Unaware that Asra is at fault, Ina swears revenge on the king and takes a savage dragon as her manifest. To stop her, Asra must embark on a journey across the kingdom, becoming a player in lethal games of power among assassins, gods, and even the king himself.

Most frightening of all, she discovers the dark secrets of her own mysterious history—and the terrible, powerful legacy she carries in her blood.
Rainbirds by Clarissa Goenawan
Rainbirds, Clarissa Goenawan, InToriLex
Clarissa Goenawan’s dark, spellbinding literary debut opens with a murder and shines a spotlight onto life in fictional small-town Japan.

Ren Ishida is nearly finished with graduate school when he receives news of his sister Keiko's sudden death. She was viciously stabbed one rainy night on her way home, and there are no leads. Ren heads to Akakawa to conclude his sister's affairs, still failing to understand why she chose to abandon the family and Tokyo for this desolate town years ago.

But Ren soon finds himself picking up where Keiko left off, accepting both her teaching position at a local cram school and the bizarre arrangement of free lodging at a wealthy politician’s mansion in exchange for reading to the man’s catatonic wife.

As he comes to know the figures in Akakawa, from the enigmatic politician to his fellow teachers and a rebellious, alluring student named Rio, Ren delves into his shared childhood with Keiko and what followed, trying to piece together what happened the night of her death. Haunted in his dreams by a young girl who is desperately trying to tell him something, Ren struggles to find solace in the void his sister has left behind.
The Beauty That Remains by Ashley Woodfolk
The Beauty That Remains, Ashley Woodfolk, InToriLex
The Beauty That Remains
Music brought Autumn, Shay, and Logan together. Death wants to tear them apart.

Autumn always knew exactly who she was—a talented artist and a loyal friend. Shay was defined by two things: her bond with her twin sister, Sasha, and her love of music. And Logan always turned to writing love songs when his love life was a little less than perfect.

But when tragedy strikes each of them, somehow music is no longer enough. Now Logan can’t stop watching vlogs of his dead ex-boyfriend. Shay is a music blogger struggling to keep it together. And Autumn sends messages that she knows can never be answered.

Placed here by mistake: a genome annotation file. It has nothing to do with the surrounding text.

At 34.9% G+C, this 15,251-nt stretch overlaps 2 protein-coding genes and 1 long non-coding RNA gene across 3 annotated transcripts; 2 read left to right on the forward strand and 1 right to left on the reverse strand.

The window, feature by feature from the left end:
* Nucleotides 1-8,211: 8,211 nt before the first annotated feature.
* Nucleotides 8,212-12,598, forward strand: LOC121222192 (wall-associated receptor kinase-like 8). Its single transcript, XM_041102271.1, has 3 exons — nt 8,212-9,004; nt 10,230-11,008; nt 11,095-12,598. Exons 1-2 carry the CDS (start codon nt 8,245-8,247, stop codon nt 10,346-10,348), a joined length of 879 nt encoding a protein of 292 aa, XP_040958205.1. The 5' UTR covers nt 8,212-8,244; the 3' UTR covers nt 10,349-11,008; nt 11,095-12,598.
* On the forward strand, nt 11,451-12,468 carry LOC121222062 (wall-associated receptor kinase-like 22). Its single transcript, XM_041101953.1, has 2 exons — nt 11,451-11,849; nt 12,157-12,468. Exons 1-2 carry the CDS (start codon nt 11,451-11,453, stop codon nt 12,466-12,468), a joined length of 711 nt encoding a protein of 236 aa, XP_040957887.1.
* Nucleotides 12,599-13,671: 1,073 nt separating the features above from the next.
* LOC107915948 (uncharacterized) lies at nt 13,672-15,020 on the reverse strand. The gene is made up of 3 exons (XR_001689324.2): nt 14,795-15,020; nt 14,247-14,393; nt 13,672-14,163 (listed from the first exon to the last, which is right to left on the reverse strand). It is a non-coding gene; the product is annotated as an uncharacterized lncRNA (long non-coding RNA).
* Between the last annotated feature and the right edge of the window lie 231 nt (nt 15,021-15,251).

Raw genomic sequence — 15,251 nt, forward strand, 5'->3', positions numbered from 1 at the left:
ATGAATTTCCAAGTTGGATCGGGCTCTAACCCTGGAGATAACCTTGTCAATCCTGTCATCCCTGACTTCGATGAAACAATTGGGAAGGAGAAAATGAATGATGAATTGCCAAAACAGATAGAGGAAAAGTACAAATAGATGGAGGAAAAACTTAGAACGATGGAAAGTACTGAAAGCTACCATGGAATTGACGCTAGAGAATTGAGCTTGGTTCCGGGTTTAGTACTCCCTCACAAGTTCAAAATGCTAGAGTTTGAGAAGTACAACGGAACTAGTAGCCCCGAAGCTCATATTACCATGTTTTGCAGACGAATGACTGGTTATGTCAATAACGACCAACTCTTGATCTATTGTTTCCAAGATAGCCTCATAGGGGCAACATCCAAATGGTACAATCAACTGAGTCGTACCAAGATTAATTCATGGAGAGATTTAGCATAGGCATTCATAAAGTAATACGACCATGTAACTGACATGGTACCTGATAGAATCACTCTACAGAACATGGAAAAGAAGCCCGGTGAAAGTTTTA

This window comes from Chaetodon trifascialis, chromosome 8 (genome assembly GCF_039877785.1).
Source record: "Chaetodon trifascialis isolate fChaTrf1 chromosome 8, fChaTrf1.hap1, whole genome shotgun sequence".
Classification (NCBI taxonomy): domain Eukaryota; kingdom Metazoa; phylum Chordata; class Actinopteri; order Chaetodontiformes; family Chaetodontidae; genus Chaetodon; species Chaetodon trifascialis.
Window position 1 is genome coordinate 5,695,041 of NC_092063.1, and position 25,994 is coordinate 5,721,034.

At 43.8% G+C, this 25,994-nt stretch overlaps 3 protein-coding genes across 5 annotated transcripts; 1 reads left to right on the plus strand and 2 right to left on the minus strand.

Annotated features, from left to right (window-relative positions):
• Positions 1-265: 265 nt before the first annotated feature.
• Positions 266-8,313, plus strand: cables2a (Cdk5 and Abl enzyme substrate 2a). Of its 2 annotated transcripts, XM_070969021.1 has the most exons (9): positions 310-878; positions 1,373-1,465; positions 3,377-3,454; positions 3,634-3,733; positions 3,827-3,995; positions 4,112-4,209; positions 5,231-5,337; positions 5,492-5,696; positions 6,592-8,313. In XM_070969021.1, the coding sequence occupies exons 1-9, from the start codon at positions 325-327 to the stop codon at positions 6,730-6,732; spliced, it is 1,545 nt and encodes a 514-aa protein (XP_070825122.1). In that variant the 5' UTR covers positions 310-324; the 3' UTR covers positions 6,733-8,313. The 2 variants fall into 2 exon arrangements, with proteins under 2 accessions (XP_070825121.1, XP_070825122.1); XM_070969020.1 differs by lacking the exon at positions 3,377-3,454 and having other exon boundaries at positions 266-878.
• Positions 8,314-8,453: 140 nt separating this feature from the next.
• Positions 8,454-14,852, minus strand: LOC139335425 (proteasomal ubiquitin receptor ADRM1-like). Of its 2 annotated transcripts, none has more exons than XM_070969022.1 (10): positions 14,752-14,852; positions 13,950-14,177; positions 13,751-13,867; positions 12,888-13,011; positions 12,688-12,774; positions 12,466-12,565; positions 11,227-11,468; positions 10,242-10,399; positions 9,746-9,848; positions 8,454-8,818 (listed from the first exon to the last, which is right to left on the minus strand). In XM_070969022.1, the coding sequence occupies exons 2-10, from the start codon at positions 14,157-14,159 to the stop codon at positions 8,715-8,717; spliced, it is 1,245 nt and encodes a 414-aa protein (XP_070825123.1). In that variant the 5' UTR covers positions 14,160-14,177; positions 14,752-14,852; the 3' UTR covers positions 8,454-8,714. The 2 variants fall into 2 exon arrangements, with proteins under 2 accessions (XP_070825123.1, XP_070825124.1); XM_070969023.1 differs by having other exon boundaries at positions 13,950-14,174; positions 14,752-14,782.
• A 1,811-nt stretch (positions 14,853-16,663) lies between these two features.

Despite the odds, one band's music will reunite them and prove that after grief, beauty thrives in the people left behind.
Speak No Evil: A Novel by Uzodinma Iweala
Speak No Evil, Uzodinma Iweala, InToriLex
Speak No Evil: A Novel
 In the long-anticipated novel from the author of the critically acclaimed Beasts of No Nation, a revelation shared between two privileged teenagers from very different backgrounds sets off a chain of events with devastating consequences

On the surface, Niru leads a charmed life. Raised by two attentive parents in Washington, D.C., he’s a top student and a track star at his prestigious private high school. Bound for Harvard in the fall, his prospects are bright. But Niru has a painful secret: he is queer—an abominable sin to his conservative Nigerian parents. No one knows except Meredith, his best friend, the daughter of prominent Washington insiders—and the one person who seems not to judge him.

When his father accidentally discovers Niru is gay, the fallout is brutal and swift. Coping with troubles of her own, however, Meredith finds that she has little left emotionally to offer him. As the two friends struggle to reconcile their desires against the expectations and institutions that seek to define them, they find themselves speeding toward a future more violent and senseless than they can imagine. Neither will escape unscathed.

In the tradition of Junot Diaz’s The Brief Wondrous Life of Oscar Wao and Chimamanda Ngozi Adichie’s Americanah, Speak No Evil explores what it means to be different in a fundamentally conformist society and how that difference plays out in our inner and outer struggles. It is a novel about the power of words and self-identification, about who gets to speak and who has the power to speak for other people. As heart-wrenching and timely as his breakout debut, Beasts of No Nation, Uzodinma Iweala’s new novel cuts to the core of our humanity and leaves us reeling in its wake.